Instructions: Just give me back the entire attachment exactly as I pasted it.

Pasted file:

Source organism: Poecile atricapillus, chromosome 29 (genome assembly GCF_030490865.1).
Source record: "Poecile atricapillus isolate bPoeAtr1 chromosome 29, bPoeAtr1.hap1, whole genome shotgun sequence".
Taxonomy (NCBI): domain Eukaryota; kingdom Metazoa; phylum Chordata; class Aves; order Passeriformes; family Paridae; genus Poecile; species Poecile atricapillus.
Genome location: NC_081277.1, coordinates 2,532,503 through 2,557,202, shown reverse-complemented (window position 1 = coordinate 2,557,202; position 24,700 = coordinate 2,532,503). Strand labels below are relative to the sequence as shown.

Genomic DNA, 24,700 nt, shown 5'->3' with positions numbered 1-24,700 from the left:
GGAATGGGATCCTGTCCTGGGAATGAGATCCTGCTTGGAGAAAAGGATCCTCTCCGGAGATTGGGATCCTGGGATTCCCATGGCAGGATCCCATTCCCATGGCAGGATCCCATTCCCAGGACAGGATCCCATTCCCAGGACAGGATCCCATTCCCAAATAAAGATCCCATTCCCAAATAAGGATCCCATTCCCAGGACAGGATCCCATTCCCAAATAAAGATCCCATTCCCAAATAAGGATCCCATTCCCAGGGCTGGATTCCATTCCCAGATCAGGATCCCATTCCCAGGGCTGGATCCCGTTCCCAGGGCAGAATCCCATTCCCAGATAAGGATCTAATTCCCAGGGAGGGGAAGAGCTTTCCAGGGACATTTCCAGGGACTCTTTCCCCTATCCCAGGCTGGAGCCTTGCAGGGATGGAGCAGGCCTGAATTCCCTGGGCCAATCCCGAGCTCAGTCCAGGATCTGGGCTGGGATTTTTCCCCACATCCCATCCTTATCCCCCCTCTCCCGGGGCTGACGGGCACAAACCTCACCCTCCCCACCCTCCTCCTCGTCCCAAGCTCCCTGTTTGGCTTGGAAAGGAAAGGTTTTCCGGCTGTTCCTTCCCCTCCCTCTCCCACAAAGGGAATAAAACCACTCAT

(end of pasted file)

Source organism: Poecile atricapillus, chromosome 29 (genome assembly GCF_030490865.1).
Source record: "Poecile atricapillus isolate bPoeAtr1 chromosome 29, bPoeAtr1.hap1, whole genome shotgun sequence".
Taxonomy (NCBI): domain Eukaryota; kingdom Metazoa; phylum Chordata; class Aves; order Passeriformes; family Paridae; genus Poecile; species Poecile atricapillus.
Genome location: NC_081277.1, coordinates 2,532,503 through 2,557,202, shown reverse-complemented (window position 1 = coordinate 2,557,202; position 24,700 = coordinate 2,532,503). Strand labels below are relative to the sequence as shown.

Genomic DNA, 24,700 nt, shown 5'->3' with positions numbered 1-24,700 from the left:
GGAATGGGATCCTGTCCTGGGAATGAGATCCTGCTTGGAGAAAAGGATCCTCTCCGGAGATTGGGATCCTGGGATTCCCATGGCAGGATCCCATTCCCATGGCAGGATCCCATTCCCAGGACAGGATCCCATTCCCAGGACAGGATCCCATTCCCAAATAAAGATCCCATTCCCAAATAAGGATCCCATTCCCAGGACAGGATCCCATTCCCAAATAAAGATCCCATTCCCAAATAAGGATCCCATTCCCAGGGCTGGATTCCATTCCCAGATCAGGATCCCATTCCCAGGGCTGGATCCCGTTCCCAGGGCAGAATCCCATTCCCAGATAAGGATCTAATTCCCAGGGAGGGGAAGAGCTTTCCAGGGACATTTCCAGGGACTCTTTCCCCTATCCCAGGCTGGAGCCTTGCAGGGATGGAGCAGGCCTGAATTCCCTGGGCCAATCCCGAGCTCAGTCCAGGATCTGGGCTGGGATTTTTCCCCACATCCCATCCTTATCCCCCCTCTCCCGGGGCTGACGGGCACAAACCTCACCCTCCCCACCCTCCTCCTCGTCCCAAGCTCCCTGTTTGGCTTGGAAAGGAAAGGTTTTCCGGCTGTTCCTTCCCCTCCCTCTCCCACAAAGGGAATAAAACCACTCAT